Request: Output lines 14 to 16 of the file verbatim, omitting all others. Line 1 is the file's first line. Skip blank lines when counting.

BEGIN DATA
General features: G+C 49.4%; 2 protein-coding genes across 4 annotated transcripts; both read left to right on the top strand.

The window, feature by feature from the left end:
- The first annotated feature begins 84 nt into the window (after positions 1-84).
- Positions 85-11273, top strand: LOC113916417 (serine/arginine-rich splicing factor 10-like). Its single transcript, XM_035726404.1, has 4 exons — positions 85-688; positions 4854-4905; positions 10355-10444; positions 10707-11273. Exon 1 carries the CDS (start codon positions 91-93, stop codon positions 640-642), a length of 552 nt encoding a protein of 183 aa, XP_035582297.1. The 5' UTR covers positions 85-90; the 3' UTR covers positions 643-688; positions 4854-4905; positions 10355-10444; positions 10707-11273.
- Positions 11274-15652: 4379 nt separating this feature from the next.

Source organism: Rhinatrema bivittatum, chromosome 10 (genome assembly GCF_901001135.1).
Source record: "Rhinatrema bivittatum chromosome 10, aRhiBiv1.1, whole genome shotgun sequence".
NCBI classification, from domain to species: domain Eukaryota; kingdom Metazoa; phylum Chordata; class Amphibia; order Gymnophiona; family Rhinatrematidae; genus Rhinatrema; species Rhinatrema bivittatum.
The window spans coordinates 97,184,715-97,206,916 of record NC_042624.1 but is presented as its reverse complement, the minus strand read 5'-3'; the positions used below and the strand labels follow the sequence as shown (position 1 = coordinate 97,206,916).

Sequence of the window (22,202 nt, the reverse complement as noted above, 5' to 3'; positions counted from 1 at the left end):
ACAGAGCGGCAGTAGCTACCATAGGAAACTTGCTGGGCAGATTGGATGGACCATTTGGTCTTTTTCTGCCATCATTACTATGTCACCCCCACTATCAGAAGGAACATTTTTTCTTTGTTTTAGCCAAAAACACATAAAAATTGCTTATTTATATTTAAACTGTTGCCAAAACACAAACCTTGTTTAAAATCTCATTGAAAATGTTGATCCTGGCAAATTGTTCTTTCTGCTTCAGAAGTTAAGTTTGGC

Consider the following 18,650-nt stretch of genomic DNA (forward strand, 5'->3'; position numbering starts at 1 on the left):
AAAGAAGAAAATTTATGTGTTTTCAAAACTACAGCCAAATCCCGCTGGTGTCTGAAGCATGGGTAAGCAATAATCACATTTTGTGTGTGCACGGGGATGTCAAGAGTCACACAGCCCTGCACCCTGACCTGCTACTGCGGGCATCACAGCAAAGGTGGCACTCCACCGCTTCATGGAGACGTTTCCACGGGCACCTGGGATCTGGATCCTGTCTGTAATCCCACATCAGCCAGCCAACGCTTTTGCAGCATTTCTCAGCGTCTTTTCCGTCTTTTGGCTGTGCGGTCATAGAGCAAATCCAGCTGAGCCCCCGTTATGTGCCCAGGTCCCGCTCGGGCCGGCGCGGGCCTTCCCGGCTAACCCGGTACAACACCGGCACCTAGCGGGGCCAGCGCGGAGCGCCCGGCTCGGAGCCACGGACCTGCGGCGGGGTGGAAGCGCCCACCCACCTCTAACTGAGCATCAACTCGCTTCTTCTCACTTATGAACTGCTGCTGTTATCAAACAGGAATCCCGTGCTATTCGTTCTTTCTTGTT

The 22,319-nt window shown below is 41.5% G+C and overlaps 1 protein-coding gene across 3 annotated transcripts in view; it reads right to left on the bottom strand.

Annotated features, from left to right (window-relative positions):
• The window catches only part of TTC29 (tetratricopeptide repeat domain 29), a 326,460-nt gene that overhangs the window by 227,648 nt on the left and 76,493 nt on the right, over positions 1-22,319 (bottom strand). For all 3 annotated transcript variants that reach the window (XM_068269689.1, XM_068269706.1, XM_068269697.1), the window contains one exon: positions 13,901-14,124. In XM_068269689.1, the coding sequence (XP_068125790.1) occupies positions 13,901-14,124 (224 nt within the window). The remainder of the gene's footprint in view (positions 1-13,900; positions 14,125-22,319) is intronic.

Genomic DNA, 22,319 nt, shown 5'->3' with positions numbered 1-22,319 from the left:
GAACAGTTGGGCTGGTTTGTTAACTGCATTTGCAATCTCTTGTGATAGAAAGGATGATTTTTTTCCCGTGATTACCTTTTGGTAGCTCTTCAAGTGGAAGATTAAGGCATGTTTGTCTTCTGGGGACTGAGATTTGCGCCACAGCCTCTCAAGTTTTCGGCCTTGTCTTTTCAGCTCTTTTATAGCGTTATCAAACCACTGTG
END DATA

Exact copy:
The 22,319-nt window shown below is 41.5% G+C and overlaps 1 protein-coding gene across 3 annotated transcripts in view; it reads right to left on the bottom strand.

Annotated features, from left to right (window-relative positions):
• The window catches only part of TTC29 (tetratricopeptide repeat domain 29), a 326,460-nt gene that overhangs the window by 227,648 nt on the left and 76,493 nt on the right, over positions 1-22,319 (bottom strand). For all 3 annotated transcript variants that reach the window (XM_068269689.1, XM_068269706.1, XM_068269697.1), the window contains one exon: positions 13,901-14,124. In XM_068269689.1, the coding sequence (XP_068125790.1) occupies positions 13,901-14,124 (224 nt within the window). The remainder of the gene's footprint in view (positions 1-13,900; positions 14,125-22,319) is intronic.